Is Cable Worth $17,000?

What do you pay for cable? Do you have Netflix, Hulu, Or Amazon Prime as well? If you were to tally up all your TV subscription based cost how much would it come to?

The national average now for cable is around $100. Here we average spend $o. We do have Amazon Prime which we will consider whether to renew in July when it expires, but we don’t pay for TV service thanks to an brother/uncle who covered Netflix for the year for our kids’ birthdays.

The math of $17,000


10 years/120 months

7% compound interest (if you invest that money in your Roth IRA, that is tax free growth)

The total is $17,200 in 10 years. Is cable really worth it?

So what are your options? We have tried a number of different streaming players and found that Roku gives you the most streaming options. We also use Apple TV and I like it as well.

You don’t need cable. 100 channels–80 of which you don’t actually watch. Is it not worth sacrificing your future opportunities to travel, own a house, or give generously? Cut the cable, read a book, learn something new. You have a choice:  sacrifice saving, giving, and learning opportunities or watch the 200th episode of The Biggest Loser. It’s up to you.





Emergency Funds

What is an emergency fund? How much should I have in my emergency fund? Where should I keep it?

What is an emergency fund?

It is simply cash that you have available in an account in case of an emergency. Emergencies can range from a car breakdown, a trip to the ER, a water heater going out, or maybe a water line breaks in the yard. The new iPhone coming out or a new outfit at the store are under no circumstances an emergency. You may feel like they are an emergency but don’t confuse passion and desire with necessity and need.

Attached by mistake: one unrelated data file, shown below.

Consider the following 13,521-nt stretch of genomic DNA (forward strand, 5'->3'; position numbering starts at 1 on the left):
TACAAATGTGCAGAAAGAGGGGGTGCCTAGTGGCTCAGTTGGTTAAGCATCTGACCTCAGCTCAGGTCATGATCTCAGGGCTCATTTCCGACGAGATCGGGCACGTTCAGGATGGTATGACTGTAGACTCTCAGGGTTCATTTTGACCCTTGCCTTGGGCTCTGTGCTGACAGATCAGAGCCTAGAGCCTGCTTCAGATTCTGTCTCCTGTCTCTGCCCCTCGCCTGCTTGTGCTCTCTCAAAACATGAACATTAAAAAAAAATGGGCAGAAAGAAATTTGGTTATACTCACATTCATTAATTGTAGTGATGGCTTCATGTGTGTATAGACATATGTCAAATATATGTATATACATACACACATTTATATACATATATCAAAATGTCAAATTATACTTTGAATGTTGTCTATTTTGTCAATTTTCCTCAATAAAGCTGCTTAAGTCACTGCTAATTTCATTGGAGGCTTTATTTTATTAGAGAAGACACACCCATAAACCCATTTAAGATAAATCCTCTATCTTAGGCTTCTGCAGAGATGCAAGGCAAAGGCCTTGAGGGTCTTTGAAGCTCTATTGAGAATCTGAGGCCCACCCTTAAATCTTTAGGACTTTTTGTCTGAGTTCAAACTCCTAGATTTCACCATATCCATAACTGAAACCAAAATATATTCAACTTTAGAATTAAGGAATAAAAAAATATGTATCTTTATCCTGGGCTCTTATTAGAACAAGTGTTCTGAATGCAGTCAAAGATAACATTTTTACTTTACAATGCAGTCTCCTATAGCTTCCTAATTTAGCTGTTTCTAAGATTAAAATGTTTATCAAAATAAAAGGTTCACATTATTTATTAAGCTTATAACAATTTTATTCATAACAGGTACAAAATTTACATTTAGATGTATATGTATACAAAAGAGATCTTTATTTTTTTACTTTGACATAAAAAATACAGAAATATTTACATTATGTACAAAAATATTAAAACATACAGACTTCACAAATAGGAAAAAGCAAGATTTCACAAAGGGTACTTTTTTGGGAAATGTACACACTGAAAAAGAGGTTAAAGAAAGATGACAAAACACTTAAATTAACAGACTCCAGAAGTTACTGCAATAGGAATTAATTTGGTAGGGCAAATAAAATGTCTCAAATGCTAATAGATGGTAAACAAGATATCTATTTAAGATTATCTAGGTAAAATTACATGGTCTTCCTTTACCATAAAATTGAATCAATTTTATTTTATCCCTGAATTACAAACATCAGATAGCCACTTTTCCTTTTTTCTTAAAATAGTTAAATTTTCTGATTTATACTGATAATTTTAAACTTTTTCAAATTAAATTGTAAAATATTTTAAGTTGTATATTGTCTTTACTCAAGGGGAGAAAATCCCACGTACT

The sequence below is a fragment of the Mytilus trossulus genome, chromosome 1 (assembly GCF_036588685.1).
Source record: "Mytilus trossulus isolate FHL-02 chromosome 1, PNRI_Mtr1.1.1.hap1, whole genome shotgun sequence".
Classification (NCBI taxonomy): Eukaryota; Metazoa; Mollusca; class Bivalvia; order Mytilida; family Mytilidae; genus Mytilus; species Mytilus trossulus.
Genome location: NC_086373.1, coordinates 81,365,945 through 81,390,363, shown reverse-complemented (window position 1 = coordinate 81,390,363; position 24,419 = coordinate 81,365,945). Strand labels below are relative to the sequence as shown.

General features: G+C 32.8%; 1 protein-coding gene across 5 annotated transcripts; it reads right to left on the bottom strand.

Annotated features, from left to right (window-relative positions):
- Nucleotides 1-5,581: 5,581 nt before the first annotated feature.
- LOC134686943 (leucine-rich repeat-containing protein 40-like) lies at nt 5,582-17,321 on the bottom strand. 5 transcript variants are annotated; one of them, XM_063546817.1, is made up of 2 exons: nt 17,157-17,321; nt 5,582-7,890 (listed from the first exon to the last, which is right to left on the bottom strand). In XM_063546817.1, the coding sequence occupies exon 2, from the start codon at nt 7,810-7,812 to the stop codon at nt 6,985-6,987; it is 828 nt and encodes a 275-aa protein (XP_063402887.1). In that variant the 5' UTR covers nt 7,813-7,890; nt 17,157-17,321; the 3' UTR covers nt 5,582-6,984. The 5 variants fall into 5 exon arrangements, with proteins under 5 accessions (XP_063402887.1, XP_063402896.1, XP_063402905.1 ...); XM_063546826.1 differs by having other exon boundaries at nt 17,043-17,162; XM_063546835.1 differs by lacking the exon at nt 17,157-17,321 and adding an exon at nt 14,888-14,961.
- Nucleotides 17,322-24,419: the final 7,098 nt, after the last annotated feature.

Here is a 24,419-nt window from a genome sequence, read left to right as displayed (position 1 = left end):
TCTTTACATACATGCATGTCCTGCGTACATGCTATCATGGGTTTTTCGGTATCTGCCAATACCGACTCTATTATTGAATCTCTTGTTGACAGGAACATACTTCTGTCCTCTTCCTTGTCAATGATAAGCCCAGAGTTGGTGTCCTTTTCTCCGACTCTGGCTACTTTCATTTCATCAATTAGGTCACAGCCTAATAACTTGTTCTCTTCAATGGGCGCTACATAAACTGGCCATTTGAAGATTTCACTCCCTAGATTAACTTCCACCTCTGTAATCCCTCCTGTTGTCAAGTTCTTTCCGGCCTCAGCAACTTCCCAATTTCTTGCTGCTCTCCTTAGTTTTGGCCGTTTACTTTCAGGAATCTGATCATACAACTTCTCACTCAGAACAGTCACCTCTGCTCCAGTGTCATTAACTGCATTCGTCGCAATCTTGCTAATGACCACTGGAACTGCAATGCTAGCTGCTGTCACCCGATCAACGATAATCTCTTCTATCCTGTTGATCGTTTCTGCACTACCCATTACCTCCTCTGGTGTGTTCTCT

How much should I have?

This number can vary, but most advisors and bloggers would make the case for 3-6 months income and I would not argue.  I won’t argue with you if you want to have a year. I think you should really look at the next question if you are going to have that much available and maybe have a multi tiered approach. A survey from late 2015 found that over half (56%) of Americans had less than $1,000 in their checking and savings account combined. Nearly 25% have less than $100. That is crazy. No wonder so many people are so close to the edge of the cliff. Think about it:  It is likely that half the people in the restaurant while you are eating out, if they lost their income tonight, they would not have enough money to last a week.

We have an emergency fund of about 3 months at this point. I am pretty comfortable but I could see us moving to 6 month eventually. We have other priorities to accomplish first. The amount you have should be based on your comfort level. If you have never had an emergency fund, $1,000 would make you really comfortable. Job stability, comfort level, expenses, proximity for family support are all things that you should consider when determining how much you should have.

Where should you keep it?

An emergency fund is not an investment. It is a safeguard from disaster. Looking to maximize returns on this money is not the goal. We keep our money in a couple different places and I will explain why we do.

  1. Our checking account– We keep more than a month worth of money in our checking account. This means that unless something crazy happens we now have the money in checking to make all our budgeted purchases all month. No worrying if we can pay that bill before our next paycheck. (we could pay them all on the 1st if we wanted).
  2. HSA– We have about a month of expenses in our HSA. This is only for medical  expenses but for us this makes sense. We have five very active kids and this provides safety if there is an injury.
  3. Savings/Roth IRA– We keep just over a month of expenses in our Roth not invested in the stock market. I know people will scream about never taking money out of retirement but hear me out. We are not to point of maxxing out a Roth every year. This provides us extra retirement saving while still providing security. I will go into much more detail on this eventually but 2 quick points.